Leading the transition to a carbon neutral economy
- Up to £20 million Energy Investment Fund
- Reduce emissions by 75% by 2030 across the whole economy
- A Route Map on an Energy Efficient Scotland, that will lead to over £10 billion of activity to retrofit existing homes and buildings throughout all parts of Scotland
- 50% of Scotland’s energy needs met by renewables by 2030
- Almost £40m invested since 2014 to support innovation in wave energy technology
- £10m Saltire Tidal Energy Challenge Fund launched in February 2019
We are committed to reducing greenhouse gas emissions by 75% (from a 1990 baseline) by 2030, and to doing so in a way that helps to grow the economy and is fair to all. This spring we will publish an update to the Climate Change Plan showing how we will meet all our annual emission-reduction targets over the coming decade.
By 2030 the equivalent of 50% of the energy for Scotland’s heat, transport and electricity consumption is to be supplied from renewable sources, along with a 30% increase in the productivity of energy use across the Scottish economy. That is why we have made energy efficiency a national infrastructure priority and set out our plans for this transformation in the Energy Efficient Scotland Route Map. We estimate this will result in a £10-12 billion programme of public and private sector investment over the next 20 years, with the potential to boost Scottish GDP growth and generate economic opportunity across the whole of Scotland.
We have already allocated around £40 million to 16 low carbon capital projects through the Low Carbon Infrastructure Transition Programme. To progress our transition to a climate-neutral economy, we are providing support for renewable and local carbon infrastructure through our £20 million Energy Investment Fund and £60 million Low Carbon Innovation Fund. It offers flexible investment and debt funding, on a commercial basis, for energy projects that facilitate, catalyse and accelerate Scotland’s transition to net zero carbon emissions.
Scotland’s buildings – both residential and commercial – will be decarbonised in line with our net zero target. This will mean a significant up-scaling of deployment of renewable and low carbon heating as well as the development of heat networks. We will set out our policy prospectus in the Heat Decarbonisation Policy Statement in the summer.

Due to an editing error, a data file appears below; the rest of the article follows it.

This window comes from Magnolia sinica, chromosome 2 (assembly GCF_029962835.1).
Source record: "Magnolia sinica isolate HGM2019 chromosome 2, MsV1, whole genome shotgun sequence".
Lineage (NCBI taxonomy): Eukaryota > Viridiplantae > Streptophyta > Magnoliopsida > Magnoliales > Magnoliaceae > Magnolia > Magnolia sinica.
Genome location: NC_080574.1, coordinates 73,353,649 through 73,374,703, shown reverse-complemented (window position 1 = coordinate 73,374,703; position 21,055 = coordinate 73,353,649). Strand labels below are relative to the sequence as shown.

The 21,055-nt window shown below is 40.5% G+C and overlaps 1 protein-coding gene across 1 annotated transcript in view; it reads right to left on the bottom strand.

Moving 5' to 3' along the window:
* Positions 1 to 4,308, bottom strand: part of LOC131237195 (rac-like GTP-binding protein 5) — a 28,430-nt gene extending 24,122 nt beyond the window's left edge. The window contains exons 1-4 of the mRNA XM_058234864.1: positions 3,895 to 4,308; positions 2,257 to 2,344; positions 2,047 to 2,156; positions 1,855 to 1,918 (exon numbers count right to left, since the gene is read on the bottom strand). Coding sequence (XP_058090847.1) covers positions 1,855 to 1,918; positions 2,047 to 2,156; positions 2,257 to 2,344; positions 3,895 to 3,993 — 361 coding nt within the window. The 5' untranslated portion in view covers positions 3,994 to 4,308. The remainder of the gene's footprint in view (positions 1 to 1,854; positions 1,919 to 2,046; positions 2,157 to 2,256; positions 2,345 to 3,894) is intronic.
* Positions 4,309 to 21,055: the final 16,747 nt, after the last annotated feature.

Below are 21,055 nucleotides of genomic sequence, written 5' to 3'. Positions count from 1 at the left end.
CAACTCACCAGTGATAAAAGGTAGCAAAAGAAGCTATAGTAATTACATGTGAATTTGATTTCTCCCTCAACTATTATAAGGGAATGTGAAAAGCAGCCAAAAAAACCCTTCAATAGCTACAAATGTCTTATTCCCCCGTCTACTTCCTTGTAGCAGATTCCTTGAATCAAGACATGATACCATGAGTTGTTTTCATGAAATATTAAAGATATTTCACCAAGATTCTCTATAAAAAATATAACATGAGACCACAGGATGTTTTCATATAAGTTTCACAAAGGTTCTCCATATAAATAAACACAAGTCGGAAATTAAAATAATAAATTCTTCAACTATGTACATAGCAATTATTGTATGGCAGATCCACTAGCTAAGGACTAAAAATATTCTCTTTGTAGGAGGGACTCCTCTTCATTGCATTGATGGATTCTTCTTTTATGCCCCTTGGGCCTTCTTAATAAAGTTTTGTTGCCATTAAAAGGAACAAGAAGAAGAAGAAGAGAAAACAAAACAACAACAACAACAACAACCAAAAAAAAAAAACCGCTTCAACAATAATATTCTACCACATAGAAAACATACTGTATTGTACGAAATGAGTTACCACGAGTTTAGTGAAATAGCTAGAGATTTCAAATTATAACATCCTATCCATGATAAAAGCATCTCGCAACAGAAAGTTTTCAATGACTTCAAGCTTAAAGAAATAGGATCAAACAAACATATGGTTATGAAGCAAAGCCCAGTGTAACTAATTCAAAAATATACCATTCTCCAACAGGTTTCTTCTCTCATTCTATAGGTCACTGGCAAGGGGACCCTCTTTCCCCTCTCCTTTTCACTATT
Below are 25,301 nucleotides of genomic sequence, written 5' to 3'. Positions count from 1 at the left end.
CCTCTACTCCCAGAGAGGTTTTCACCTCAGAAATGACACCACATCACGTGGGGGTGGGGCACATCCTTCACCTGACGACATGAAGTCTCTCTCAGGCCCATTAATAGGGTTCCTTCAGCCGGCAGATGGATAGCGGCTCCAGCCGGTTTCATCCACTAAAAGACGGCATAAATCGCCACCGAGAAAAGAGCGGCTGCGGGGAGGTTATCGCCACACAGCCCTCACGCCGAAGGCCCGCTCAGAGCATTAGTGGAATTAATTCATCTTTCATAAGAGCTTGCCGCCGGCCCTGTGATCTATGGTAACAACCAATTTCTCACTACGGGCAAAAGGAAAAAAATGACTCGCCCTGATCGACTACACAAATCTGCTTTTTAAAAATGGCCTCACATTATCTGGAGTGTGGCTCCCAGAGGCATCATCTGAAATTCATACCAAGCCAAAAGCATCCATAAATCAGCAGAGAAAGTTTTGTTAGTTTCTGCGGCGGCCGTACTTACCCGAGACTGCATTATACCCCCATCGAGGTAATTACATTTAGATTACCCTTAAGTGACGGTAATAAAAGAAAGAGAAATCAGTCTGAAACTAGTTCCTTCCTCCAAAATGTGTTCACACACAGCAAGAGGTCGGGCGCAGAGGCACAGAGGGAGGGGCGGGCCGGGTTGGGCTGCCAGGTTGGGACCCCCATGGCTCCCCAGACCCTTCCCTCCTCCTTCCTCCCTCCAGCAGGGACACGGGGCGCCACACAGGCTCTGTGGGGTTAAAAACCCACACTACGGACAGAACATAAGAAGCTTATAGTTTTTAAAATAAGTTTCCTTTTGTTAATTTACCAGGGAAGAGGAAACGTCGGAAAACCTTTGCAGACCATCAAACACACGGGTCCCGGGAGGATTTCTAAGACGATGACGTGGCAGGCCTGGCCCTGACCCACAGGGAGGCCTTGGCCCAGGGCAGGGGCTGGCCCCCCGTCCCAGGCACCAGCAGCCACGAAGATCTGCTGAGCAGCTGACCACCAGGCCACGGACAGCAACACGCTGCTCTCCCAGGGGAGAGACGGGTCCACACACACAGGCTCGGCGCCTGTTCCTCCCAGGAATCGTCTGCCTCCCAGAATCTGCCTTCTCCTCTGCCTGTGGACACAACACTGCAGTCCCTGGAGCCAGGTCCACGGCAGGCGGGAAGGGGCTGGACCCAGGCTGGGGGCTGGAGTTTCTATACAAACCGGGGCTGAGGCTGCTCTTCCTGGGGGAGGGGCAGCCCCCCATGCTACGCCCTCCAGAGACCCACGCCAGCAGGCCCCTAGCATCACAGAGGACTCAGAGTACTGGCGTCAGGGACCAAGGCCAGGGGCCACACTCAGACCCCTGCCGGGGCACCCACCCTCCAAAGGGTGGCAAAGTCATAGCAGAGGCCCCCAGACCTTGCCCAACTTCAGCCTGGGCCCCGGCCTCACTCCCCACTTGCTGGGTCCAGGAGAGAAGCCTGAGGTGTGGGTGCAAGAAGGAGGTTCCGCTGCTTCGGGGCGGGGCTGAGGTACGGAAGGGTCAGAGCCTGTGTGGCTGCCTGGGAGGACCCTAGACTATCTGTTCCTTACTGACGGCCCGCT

We are already investing in renewable and low carbon heat, for example through the Scottish Government’s Low Carbon Infrastructure Transition programme (LCITP), under which we launched the Scottish Low Carbon Heat Funding Invitation for minimum of value of £30 million in September 2019.
This fair and open funding invitation has been designed to accelerate the delivery of large scale and innovative low carbon heat infrastructure projects that support the ambitions for Scotland to achieve net zero emissions by 2045.
This support will provide financial assistance for up to 50% of the total eligible capital costs of a project up to a maximum of £10 million per project. The successful projects will be innovative, demonstrating economic, social and low carbon benefits for Scotland. They must also be replicable. Applications for capital support closed on 25 October 2019 and projects will be delivered between March 2020 and March 2022.
Scotland continues to lead the world in developing and supporting marine energy technology, with the European Marine Energy Centre on Orkney recognised as a global centre of excellence. We believe that wave and tidal energy will play an important role in our own future energy system and also has substantial export potential.
Our Wave Energy Scotland programme has been designed to drive forward the search for innovative ways to harness power from the world’s oceans. Since being established in 2014 the programme has engaged around 200 organisations from industry and academia on 86 projects with investment of almost £40 million. It is the largest wave energy technology programme in world and has maintained Scotland’s position as a global leader in this sector.
We launched the £10 million Saltire Tidal Energy Challenge Fund in February 2019 to drive innovation and incentivise investment in the Scottish tidal energy sector as well as support a pathway to long term cost reduction.
Electricity & Gas Network businesses in Scotland, and their supply chain, will be key to realising our transition to a climate-neutral economy. We are working with these companies, as well as the wider sector and the regulator, to ensure these future plans are aligned to our vision for the sector.
Our continued support for oil and gas exploration and production in the North Sea will now be conditional upon a sustainable, secure and inclusive energy transition. This will include an increased net zero investment by industry and government.’
Reducing emissions from the extraction of offshore oil and gas will make a significant contribution to tackling global climate change, particularly if technologies applied in the North Sea can be exported and deployed in other countries.
To drive this change, we will support in principle the Oil and Gas Technology Centre’s plans to establish a new Net Zero Solution Centre. This will enable the North Sea to become the first net zero hydrocarbon basin in the world. This centre will support the development and deployment of carbon capture, utilisation and storage, hydrogen and renewables technologies that can be integrated with existing offshore oil and gas infrastructure.
In all of our activities, we will ensure to make best use of the world-renowned expertise, skills and facilities available in Scotland’s universities, colleges, research institutes, Centres of Expertise, and innovation centres.